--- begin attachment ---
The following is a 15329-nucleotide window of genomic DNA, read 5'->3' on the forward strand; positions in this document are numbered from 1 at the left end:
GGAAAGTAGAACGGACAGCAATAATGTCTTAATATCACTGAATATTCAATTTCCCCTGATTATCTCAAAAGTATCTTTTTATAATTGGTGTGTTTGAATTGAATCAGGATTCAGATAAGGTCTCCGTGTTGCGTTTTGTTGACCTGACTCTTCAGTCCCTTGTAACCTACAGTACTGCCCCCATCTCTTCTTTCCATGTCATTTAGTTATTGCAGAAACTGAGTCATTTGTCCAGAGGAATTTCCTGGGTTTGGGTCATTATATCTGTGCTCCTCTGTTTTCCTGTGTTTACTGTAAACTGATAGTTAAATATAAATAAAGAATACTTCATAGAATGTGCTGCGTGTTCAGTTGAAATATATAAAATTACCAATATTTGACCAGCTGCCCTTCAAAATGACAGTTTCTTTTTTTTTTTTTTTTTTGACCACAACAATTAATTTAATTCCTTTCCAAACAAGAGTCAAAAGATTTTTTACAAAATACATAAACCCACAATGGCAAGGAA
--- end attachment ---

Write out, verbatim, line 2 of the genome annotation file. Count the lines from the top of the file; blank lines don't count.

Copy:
GGAAAGTAGAACGGACAGCAATAATGTCTTAATATCACTGAATATTCAATTTCCCCTGATTATCTCAAAAGTATCTTTTTATAATTGGTGTGTTTGAATTGAATCAGGATTCAGATAAGGTCTCCGTGTTGCGTTTTGTTGACCTGACTCTTCAGTCCCTTGTAACCTACAGTACTGCCCCCATCTCTTCTTTCCATGTCATTTAGTTATTGCAGAAACTGAGTCATTTGTCCAGAGGAATTTCCTGGGTTTGGGTCATTATATCTGTGCTCCTCTGTTTTCCTGTGTTTACTGTAAACTGATAGTTAAATATAAATAAAGAATACTTCATAGAATGTGCTGCGTGTTCAGTTGAAATATATAAAATTACCAATATTTGACCAGCTGCCCTTCAAAATGACAGTTTCTTTTTTTTTTTTTTTTTTGACCACAACAATTAATTTAATTCCTTTCCAAACAAGAGTCAAAAGATTTTTTACAAAATACATAAACCCACAATGGCAAGGAA